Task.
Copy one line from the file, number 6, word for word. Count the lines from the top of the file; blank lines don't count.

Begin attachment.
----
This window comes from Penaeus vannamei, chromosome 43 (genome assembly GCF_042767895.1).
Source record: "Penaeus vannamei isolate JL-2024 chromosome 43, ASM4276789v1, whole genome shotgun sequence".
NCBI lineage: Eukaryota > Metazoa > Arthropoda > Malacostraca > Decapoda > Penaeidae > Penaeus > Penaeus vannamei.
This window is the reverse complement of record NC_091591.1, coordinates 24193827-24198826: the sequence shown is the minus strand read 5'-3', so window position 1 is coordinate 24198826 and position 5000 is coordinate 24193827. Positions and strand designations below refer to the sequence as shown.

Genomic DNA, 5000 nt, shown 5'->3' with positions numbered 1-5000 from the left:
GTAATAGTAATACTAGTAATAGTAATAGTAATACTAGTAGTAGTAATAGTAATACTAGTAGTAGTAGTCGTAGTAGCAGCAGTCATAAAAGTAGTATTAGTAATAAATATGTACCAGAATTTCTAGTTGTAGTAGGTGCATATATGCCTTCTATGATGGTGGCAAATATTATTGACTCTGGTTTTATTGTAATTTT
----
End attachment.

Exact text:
GTAATAGTAATACTAGTAATAGTAATAGTAATACTAGTAGTAGTAATAGTAATACTAGTAGTAGTAGTCGTAGTAGCAGCAGTCATAAAAGTAGTATTAGTAATAAATATGTACCAGAATTTCTAGTTGTAGTAGGTGCATATATGCCTTCTATGATGGTGGCAAATATTATTGACTCTGGTTTTATTGTAATTTT